2019 Yamaha YZF-R3
Radial Dunlop Sportmax GPR-300 tires stuck well even on our cool, foggy, damp press ride.

The trick is walking (riding?) that fine line between sporty and comfy, and even with its 20mm lower clip-ons that now attach under the top triple clamp, I found the R3’s ergonomics to be a fantastic balance between the two. The day after our 140-mile press launch ride, I logged more than 154 freeway miles riding from Oceanside, California, to my home in Camarillo, and despite wearing a backpack I experienced no ill effects: no pain and no numb hands, bum or feet. Plus, despite keeping up with 75 mph California traffic, I only went through 2.4 of the 3.7 gallons in the tank, for a respectable 65 mpg.

2019 Yamaha YZF-R3
Bring a friend: the little R3 has a 353-pound load capacity.

There’s a lot to like about the 2019 Yamaha YZF-R3: good looks, sporty yet comfortable ergos on a well-balanced chassis, vastly improved suspension and a price that’s unchanged from last year ($4,999/$5,299 for the ABS model). We’ll continue to put miles on our test bike, so look for updates and a full Road Test Review in the coming weeks.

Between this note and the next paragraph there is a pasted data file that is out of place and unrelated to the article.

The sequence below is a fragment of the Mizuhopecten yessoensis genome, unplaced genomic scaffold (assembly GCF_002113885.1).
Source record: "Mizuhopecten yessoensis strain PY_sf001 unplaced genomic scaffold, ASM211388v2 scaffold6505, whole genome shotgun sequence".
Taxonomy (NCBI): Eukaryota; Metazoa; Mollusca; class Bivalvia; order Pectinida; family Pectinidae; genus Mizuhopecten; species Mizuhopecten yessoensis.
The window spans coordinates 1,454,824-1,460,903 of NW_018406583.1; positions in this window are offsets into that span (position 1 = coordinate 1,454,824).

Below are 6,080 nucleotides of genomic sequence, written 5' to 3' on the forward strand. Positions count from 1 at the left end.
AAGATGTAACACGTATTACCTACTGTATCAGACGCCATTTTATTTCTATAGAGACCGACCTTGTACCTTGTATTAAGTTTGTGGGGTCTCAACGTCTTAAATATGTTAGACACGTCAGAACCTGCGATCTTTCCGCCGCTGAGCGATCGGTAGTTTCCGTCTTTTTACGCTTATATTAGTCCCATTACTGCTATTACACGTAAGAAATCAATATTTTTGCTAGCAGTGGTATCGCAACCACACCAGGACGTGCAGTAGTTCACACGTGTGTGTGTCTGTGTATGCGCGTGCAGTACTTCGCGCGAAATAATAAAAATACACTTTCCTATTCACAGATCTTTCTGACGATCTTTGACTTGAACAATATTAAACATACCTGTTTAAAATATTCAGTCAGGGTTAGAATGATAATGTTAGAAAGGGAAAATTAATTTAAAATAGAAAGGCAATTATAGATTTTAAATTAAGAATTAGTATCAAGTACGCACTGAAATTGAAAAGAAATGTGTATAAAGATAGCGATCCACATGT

2019 Yamaha YZF-R3
The non-ABS 2019 Yamaha YZF-R3 is available in Team Yamaha Blue or Matte Black; the ABS version is available in Matte Black or Vivid White.

2019 Yamaha YZF-R3 Specs
Base Price: $4,999
Price as Tested: $5,299 (ABS model)
Warranty: 1 yr., unltd. miles
Website: yamahamotorsports.com

Type: Liquid-cooled, transverse parallel twin
Displacement: 321cc
Bore x Stroke: 68mm x 44.1mm
Compression Ratio: 11.2:1
Valve Train: DOHC, 4 valves per cyl.
Valve Insp. Interval: 26,600 miles
Fuel Delivery: EFI
Lubrication System: Wet sump, 2.7-qt. cap.
Transmission: 6-speed, cable-actuated wet clutch
Final drive: O-ring chain

Ignition: Electronic